The Mission District is a neighborhood home to artistic murals and cultural cuisine, a direct contrast to the established homelessness and street crimes for which it is also known. Mission resident and USF senior Anita Buitrago is well accustomed to the colorful culture and violent downsides of the neighborhood, but was never aware of the daily contributions made to improve community life until she landed an internship that opened her eyes to her own backyard.
Buitrago acquired the opportunity early in the spring semester to intern for the Mission Community Council (MiCoCo), an umbrella organization for 25 Mission community organizations that work together to offer programs to families, youth, working residents, immigrants and the Latino community. As an intern, she is assigned various tasks updating and emailing weekly newsletters, updating the organization’s website anything that improves the fluidity of MiCoCo’s operations.
“It’s not a typical office job where you sit at your computer all day,” Buitrago said. “We go to meetings and do different things,” including attending and supporting MiCoCo’s weekly meetings to provide community members information and hold forums on neighborhood concerns.
Within MiCoCo’s building, programs are offered that help people find jobs, provide students with after-school programs, hold classes to learn English or attain one’s GED, and even provide an accessible computer lab to the community. Encountering community members on a daily basis, Buitrago said, makes her have a different perspective on the neighborhood she grew up in.
“I lived there my whole life but I was never involved with the community because I felt like I was sheltered,” she said, “and I’ve noticed before that there’s a lot of gang violence, but the Mission nowadays is lot more justified…its a different community.”
The main reason Buitrago decided to intern for MiCoCo was because it directly helps the community in which she grew up in. “It’s where I live, and now that I’m older I’m getting to know the real, positive things that are going on in the neighborhood.”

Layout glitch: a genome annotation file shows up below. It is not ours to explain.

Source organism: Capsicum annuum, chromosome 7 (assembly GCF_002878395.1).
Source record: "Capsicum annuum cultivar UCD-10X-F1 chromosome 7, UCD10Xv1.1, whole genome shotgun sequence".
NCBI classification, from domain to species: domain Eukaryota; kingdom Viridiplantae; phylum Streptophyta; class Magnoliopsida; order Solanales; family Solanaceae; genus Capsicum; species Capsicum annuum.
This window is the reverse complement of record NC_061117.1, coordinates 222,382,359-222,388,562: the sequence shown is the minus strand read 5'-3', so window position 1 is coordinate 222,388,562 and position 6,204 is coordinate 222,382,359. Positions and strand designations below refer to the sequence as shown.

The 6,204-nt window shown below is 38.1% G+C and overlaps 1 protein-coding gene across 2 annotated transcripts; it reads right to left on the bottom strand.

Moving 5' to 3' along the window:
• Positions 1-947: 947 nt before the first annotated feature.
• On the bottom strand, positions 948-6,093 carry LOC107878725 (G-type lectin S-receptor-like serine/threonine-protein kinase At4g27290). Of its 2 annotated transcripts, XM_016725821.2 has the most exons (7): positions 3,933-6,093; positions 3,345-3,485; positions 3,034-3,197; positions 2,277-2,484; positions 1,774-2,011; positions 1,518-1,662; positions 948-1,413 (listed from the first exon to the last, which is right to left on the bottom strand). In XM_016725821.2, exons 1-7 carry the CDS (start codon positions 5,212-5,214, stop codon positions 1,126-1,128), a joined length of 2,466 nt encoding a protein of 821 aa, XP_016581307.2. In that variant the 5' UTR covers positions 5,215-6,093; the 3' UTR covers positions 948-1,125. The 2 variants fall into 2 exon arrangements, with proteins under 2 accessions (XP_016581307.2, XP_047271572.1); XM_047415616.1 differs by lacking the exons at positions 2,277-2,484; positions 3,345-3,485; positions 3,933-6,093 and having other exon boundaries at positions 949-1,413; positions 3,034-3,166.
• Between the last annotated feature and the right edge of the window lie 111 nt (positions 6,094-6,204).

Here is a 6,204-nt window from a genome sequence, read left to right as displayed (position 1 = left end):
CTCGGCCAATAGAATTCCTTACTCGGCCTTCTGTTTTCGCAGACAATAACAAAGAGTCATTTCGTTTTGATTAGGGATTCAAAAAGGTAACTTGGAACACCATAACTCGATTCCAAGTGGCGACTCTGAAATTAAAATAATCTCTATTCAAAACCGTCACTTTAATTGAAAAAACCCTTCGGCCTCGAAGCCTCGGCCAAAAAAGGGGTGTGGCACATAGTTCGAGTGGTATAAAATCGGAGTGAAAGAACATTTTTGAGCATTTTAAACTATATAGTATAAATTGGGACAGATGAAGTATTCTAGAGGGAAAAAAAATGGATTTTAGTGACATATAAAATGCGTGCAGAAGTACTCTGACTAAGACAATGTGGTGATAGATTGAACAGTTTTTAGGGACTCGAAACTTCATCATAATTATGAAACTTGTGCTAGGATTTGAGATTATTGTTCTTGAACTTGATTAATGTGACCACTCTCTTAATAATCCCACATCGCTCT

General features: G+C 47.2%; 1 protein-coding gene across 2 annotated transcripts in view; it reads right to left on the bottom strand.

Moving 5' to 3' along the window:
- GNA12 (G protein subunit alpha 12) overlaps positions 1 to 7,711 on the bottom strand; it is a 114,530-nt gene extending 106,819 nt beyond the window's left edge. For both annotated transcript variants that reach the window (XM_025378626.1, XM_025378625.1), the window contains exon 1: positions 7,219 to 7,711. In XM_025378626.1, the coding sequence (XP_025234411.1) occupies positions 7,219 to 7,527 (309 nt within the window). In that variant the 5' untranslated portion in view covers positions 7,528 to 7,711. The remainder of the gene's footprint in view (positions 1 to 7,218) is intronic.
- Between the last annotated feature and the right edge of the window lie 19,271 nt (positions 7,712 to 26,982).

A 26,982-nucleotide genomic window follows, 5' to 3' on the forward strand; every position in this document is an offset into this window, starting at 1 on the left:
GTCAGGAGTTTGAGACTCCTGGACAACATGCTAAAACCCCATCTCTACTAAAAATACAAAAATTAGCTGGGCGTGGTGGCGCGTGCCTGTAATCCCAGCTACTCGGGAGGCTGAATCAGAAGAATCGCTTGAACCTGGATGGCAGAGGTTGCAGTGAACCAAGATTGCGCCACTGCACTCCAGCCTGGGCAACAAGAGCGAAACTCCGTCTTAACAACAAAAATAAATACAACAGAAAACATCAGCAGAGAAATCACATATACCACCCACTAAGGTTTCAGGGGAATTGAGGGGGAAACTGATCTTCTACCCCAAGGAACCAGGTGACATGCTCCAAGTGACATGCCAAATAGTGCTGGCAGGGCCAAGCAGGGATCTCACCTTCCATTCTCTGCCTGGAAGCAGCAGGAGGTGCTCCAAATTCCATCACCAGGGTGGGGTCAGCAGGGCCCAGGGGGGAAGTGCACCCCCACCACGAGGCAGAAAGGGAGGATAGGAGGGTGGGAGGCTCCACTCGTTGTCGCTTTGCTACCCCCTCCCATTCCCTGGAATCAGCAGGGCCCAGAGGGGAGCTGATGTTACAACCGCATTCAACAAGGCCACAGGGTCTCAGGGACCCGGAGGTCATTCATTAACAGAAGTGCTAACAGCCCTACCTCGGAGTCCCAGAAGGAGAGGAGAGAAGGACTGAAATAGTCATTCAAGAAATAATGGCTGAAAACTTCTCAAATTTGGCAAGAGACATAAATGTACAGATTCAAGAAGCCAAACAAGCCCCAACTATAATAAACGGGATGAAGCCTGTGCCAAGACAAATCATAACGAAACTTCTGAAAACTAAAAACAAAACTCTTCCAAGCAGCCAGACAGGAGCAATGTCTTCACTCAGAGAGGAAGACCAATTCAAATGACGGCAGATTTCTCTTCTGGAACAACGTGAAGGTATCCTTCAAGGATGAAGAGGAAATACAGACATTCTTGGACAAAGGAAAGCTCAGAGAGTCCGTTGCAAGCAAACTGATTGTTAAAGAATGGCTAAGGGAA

But acquiring the job was somewhat unintentional, she said. With only retail and office experience under her belt, she applied to a couple of internships, not knowing whether she would receive a response from any of them. When MiCoCo contacted her, she said it was somewhat of a surprise.
“I was really interested just because it involves the community,” she said, “to make good connections within my neighborhood.” And the experience thus far has been a rewarding one, she said, exposing her to political issues that she was not aware of before.
“Now that I’m a part of it, I know now that’s what I wanted to do,” she said, “get that [political] experience.”
One of MiCoCo’s projects that Buitrago helped put together was the “One Mission Peace March” on Jan. 28, a rally intended to spread messages of love and peace to Mission youth by advocating non-violence as a way of life in the community. It also highlighted the efforts of organizations to prevent crime, as well their fight against the Mayor’s Office for cutting the funding to programs that serve the youth in the Mission. “I was on the committee looking up facts for the youth,” Buitrago said, referring to the poster signs that displayed youth and crime facts that rally participants hold. “Whenever they needed help I helped them, making calls or faxes,” she said.
The internship above all has given her networking opportunities, the chance to meet other people and find out their life stories, and find out what they went through to get where they are now. “The people I work with, they really love what they do,” she said, “having this job reminds me to keep in mind that, if I’m not happy with what I’m doing, then why do it at all? But I’ve learned that I really love what I do.”
To find more information on MiCoCo, visit: http://www.micocosf.org/